Debunking myths on genetics and DNA

Tuesday, August 30, 2011

Aliette de Bodard on writing, science, and language

The first time I read about her was on the SFWA website. She was the featured author and she instantly drew my attention because here was a young, very talented writer, whose mother tongue was French but who wrote in English. Well, turns out, that's not the only amazing thing about Aliette de Bodard. A Hugo, Nebula, and Campbell nominee, Aliette has won the BSFA Award for Best Short Fiction, as well as Writers of the Future. Her short fiction has appeared on Asimov's, Interzone, and other prestigious magazines, and her novels, Servant of the Underworld, Harbinger of the Storm, and the forthcoming Master of the House of Darts, are published by Angry Robots.

Needless to say, I am so honored to have Aliette on my blog today!

EEG: I'm truly impressed by your bio: you're half French and half Vietnamese, you were born in the US and grew up in Paris. You're a computer engineer and you write beautiful, lyrical stories about fantastic worlds that mix Aztec, Chinese, and Vietnamese cultures. And, may I add, you're a fabulous cook, at least judging from your blog! If you were to define yourself in only a handful of words, what words would you choose?

ADB: Urk, what I am not is concise... I'm a very intensely curious and open-minded person, and a bit of a contrarian (if there is a majority vote, you can be sure I'll be looking for good reasons to set myself against it). Also, occasionally, I write speculative fiction!

EEG: From your bio: "Aliette admits to being a proud maths geek, though most of that hasn’t seeped into her fiction." First of all: math geeks rock! I do understand the need to "step away from it," but I also wonder if it goes out one way and comes back the other way around, meaning: has it ever happened to you that you were sitting at your day job desk and you came across a concept that spurred a great idea for a story?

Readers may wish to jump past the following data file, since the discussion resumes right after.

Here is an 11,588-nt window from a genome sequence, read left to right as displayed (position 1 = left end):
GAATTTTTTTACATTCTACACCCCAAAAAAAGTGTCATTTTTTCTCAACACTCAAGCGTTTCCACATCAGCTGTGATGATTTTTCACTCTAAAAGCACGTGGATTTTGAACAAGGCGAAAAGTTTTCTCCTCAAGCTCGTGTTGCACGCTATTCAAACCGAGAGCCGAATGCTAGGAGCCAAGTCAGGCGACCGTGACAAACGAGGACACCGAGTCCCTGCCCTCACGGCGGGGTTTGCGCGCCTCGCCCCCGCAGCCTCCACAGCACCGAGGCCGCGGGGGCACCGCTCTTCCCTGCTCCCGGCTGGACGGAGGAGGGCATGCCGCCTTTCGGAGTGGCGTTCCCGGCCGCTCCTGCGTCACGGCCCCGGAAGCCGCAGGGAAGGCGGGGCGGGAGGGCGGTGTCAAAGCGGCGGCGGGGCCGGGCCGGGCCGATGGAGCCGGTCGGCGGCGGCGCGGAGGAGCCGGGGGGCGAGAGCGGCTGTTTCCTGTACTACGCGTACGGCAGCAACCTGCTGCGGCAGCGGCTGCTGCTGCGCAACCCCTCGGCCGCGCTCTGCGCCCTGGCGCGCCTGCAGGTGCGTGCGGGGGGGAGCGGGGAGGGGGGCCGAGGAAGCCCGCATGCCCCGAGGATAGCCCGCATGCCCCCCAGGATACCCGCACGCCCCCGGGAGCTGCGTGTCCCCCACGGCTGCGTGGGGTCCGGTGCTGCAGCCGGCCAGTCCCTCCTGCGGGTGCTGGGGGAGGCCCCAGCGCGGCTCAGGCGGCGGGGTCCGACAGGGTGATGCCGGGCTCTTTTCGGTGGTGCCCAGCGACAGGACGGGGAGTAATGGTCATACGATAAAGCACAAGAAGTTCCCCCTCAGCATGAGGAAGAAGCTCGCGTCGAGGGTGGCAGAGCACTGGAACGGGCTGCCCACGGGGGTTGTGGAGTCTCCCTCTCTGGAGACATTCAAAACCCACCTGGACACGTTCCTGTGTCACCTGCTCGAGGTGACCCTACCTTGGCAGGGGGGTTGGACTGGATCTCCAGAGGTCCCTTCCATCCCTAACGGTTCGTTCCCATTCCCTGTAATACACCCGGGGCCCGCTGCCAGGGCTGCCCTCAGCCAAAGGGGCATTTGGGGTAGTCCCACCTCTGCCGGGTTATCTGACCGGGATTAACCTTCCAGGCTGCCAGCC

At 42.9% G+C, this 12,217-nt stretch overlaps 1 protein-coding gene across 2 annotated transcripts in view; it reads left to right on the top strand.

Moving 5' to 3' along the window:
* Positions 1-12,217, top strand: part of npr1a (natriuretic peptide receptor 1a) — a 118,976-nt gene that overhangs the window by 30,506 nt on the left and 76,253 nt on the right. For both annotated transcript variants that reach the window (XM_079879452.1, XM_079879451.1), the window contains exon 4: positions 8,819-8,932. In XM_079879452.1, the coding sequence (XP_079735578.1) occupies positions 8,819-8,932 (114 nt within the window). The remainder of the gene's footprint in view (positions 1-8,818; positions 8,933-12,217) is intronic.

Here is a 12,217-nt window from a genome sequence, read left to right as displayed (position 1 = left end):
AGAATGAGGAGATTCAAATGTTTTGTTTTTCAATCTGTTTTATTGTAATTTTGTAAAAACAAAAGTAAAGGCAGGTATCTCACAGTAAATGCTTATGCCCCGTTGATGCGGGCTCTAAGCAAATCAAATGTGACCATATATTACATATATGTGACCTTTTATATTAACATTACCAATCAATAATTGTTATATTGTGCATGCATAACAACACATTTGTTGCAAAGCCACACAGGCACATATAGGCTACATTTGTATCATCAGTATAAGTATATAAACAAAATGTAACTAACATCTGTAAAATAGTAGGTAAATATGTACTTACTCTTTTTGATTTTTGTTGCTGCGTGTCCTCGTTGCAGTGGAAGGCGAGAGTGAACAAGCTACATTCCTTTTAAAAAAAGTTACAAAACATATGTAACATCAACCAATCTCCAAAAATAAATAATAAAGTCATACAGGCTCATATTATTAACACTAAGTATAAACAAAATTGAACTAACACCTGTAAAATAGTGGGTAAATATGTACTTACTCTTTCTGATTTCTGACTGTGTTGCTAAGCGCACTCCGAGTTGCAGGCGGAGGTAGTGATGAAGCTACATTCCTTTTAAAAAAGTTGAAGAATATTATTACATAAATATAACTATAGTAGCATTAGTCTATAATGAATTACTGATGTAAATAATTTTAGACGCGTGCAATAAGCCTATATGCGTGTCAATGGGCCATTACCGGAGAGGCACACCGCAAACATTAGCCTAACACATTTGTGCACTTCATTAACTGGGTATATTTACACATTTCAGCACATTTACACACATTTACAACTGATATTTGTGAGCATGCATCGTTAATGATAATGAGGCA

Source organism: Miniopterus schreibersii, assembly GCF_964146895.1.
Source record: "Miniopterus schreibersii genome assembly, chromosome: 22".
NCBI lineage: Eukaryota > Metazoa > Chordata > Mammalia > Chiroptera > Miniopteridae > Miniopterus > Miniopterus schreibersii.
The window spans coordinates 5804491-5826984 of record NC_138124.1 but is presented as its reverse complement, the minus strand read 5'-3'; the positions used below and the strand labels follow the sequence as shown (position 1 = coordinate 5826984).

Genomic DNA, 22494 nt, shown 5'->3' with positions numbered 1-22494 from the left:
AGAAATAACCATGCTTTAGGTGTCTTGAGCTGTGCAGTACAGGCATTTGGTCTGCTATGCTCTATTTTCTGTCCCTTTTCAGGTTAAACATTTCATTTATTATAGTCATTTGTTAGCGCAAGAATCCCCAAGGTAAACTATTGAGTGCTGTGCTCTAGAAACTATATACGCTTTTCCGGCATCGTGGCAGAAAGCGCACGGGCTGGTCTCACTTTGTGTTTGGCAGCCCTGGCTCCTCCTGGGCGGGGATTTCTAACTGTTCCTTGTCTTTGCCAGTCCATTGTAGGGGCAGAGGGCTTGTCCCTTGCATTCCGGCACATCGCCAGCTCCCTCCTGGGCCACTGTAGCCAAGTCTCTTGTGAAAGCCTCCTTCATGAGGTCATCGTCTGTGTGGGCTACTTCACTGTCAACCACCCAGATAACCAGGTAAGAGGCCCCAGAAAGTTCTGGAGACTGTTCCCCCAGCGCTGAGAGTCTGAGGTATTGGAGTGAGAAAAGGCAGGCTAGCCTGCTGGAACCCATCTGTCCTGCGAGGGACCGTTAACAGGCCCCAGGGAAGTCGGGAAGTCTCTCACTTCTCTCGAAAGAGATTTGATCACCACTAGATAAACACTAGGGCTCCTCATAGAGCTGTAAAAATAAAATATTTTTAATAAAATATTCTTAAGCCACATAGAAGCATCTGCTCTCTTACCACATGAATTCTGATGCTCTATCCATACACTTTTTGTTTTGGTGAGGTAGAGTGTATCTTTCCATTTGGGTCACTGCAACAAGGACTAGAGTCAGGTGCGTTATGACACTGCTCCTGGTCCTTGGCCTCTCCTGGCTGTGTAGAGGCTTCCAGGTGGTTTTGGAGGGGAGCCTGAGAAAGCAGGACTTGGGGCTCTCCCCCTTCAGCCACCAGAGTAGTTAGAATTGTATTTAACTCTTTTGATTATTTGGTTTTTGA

ADB: I don't think it's actually happened--I do try to keep my day job separate from my writing, both for my serenity of mind, and also because I don't want to run into confidentiality issues that might become problematic later. I do get a lot of exposure to scientific articles, and that provides a lot of the background that goes into my stories--the edge of "tech-speak" and the confidence that I know what I'm talking about, both of which might not seem like much but are actually crucial to establishing reader trust. I think the last time the wires crossed was a couple years ago, when I was reading an article on remotely-distributed computers; and I immediately had this vivid image of a computer gestalt spread across several ships--and, because I'm a nasty person, I immediately imagined what would happen if the radio communications that kept the gestalt together were cut... (this later grew into the short story "Horus Ascending," which was published by IGMS).

EEG: In general, do you think that the two worlds -- writing and engineering -- are two completely different compartments in your life or do you feel you couldn't do one without the other?